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Managing complexity key for manufacturers

As manufacturers look to recover post-recession, accepting that IT complexity is here to stay – and managing it accordingly – will be essential to success.

According to a recent survey of global CEOs conducted by IBM, the number one issue for executives in 2011 is complexity. No surprise there, you might think; dealing with increasingly complex, integrated and multifaceted supply chains, systems and operating processes has been a concern to C-suites everywhere for a number of years now, and manufacturing is certainly no exception.

However, what is different about the findings from this latest survey is that the language has changed: rather than talking in terms of reducing complexity, CEOs are now talking about how to transform it into an opportunity to gain a competitive edge. And as such, ‘capitalising on complexity’ has been earmarked by research firm IDC as one of the key manufacturing trends for 2011.

Bob Parker, Group VP of Research for IDC Manufacturing Insights, believes this shift in mindset will be critical in separating the winners and losers over the next few years. “Within the industry there is a recognition that complexity is a fact of life,” he explains. “Our big prediction for 2011 is that manufacturers will launch initiatives to better deal with complexity for competitive advantage.”

Managing complex supply chains is just one example of where companies can benefit. “In recent years we’ve seen progression from low-cost country sourcing to what we call profitable proximity – getting the supply close to the demand,” says Parker. “And while that has worked out well for manufacturers in terms of cost, it has also created complexity in how they manage their supply chains; dealing with the incredible amount of volatility in the materials market has also added to this. Bringing supply chain complexity under control is one key area manufacturers will look to gain an edge.”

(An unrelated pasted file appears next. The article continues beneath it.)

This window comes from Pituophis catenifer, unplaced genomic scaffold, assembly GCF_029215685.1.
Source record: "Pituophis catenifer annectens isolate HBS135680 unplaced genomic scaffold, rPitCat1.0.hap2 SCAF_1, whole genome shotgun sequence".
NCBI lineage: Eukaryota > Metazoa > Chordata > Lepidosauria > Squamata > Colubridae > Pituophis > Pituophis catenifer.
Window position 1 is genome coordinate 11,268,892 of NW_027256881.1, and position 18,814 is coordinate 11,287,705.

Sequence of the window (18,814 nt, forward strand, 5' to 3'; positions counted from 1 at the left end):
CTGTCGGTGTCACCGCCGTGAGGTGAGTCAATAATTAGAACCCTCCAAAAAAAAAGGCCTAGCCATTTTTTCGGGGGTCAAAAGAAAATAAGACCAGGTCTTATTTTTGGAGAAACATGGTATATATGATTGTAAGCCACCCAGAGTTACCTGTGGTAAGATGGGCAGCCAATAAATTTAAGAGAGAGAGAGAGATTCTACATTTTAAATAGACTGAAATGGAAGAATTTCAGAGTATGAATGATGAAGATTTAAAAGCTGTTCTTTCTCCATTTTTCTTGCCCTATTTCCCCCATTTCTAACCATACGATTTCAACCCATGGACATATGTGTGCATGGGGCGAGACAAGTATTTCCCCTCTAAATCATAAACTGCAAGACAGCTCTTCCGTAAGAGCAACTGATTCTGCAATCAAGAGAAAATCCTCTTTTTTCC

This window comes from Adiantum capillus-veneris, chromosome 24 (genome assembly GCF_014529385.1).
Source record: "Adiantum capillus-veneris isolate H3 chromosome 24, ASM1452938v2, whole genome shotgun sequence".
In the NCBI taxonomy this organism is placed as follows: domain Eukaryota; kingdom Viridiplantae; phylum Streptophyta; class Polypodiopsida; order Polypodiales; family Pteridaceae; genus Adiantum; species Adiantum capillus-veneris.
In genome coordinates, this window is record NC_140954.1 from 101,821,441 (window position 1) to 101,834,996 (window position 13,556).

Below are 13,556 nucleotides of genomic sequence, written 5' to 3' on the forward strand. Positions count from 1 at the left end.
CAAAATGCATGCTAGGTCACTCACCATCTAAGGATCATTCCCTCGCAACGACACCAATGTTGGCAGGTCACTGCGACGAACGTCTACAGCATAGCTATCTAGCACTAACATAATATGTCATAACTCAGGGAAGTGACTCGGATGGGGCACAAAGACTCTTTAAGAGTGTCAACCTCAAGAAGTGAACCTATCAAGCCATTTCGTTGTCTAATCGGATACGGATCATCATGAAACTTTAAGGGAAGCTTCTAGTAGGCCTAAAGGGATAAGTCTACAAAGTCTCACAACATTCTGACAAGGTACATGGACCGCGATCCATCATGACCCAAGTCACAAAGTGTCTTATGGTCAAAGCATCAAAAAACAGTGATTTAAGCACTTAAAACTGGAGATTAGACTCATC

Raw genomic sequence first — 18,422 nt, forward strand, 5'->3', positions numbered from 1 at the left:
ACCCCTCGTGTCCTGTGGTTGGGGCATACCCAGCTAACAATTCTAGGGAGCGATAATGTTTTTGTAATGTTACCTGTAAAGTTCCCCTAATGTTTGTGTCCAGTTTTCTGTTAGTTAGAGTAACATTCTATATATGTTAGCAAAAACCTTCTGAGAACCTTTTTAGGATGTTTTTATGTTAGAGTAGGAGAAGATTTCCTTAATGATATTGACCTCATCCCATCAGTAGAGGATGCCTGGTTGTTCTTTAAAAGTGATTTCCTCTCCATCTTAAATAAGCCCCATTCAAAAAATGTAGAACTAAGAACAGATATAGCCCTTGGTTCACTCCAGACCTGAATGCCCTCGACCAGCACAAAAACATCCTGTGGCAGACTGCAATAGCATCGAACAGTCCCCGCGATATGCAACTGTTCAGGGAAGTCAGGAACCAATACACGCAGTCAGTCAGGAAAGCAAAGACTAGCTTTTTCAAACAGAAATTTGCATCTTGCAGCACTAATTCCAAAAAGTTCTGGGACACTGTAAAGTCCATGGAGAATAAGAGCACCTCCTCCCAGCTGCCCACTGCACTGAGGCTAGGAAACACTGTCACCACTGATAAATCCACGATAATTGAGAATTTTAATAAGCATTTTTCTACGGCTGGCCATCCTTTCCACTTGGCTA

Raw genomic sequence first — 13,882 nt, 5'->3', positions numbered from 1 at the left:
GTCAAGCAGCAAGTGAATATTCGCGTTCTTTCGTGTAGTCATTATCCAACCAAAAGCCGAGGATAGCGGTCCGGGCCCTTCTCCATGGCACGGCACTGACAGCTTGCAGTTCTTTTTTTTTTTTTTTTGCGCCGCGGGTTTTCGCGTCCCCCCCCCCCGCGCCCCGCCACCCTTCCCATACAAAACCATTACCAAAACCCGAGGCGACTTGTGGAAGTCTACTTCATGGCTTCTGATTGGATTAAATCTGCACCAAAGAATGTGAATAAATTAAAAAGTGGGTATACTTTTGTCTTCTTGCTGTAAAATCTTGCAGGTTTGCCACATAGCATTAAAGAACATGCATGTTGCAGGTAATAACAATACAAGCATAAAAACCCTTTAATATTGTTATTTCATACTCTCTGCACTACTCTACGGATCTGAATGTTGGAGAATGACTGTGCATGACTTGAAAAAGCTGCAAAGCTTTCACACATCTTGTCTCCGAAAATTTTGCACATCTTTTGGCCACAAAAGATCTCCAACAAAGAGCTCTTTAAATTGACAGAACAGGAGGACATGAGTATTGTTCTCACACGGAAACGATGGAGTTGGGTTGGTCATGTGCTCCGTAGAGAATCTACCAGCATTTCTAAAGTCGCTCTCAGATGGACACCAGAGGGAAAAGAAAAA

Continuing the theme of complexity, improved product lifecycle management is another area where IDC predicts manufacturers will look to capitalise. “Think about the nature of the products we buy today, the electronics and software that goes into them,” continues Parker. “Your automobile alone has as many as 1200 computers in it. So design and product lifecycle management will be another key area in terms of managing complexity for competitive advantage in 2011.”

Such an approach will be key for manufacturers looking to recover in a still volatile post-recession environment. Many companies have taken the opportunity afforded by the downturn to get to grips with complexity, cleaning up portfolios and reducing the variance of products. But while this has had limited success, there is a growing realisation that, to stay competitive, the capability to embrace and manage complexity must be enhanced.

"The consensus among manufacturing executives is that recovery is under way, but a considerable amount of uncertainty exists regarding the degree and speed of that recovery,” concludes Parker. “Manufacturing companies are creating competitive advantage by better managing complexity while better responding to volatility – and this is generally very good news for IT markets, since IT is where we go to deal with that type of thing.”

Managing complex manufacturing and IT environments is an issue that will be top of the agenda at the Next Generation Manufacturing Europe Summit 2011, which takes place from 20-22 September in Vienna, Austria. This closed-door summit, hosted by GDS International and featuring insight from Bob Parker’s IDC Manufacturing Insights team, will bring together some of the leading voices in the European manufacturing sector, including Brian Chesterman, Global Head of Supply Chain Management at BP; Gerald Weber, EVP Operations at Airbus; and Ton Guerts, Chief Procurement Officer at AkzoNobel.

Along with how to implement the right technology decisions for managing complexity, other key topics for discussion include streamlining the supply chain, smart manufacturing, operational excellence, the business case for green manufacturing, and improving collaboration between IT, process automation vendors and customers.

Next Generation Manufacturing Europe Summit 2011 is an exclusive C-level event reserved for 100 participants that includes expert workshops, facilitated roundtables, peer-to-peer networks and co-ordinated meetings.

For more information, visit

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GDS International is a leading business-to-business events company. We offer financial, healthcare, IT service management, telecoms and oil and gas summits for senior executives throughout the Asia Pacific, Africa, China, Europe, North America and Russia markets. Our value proposition is simple: we deliver real results. And we’re very good at it.  

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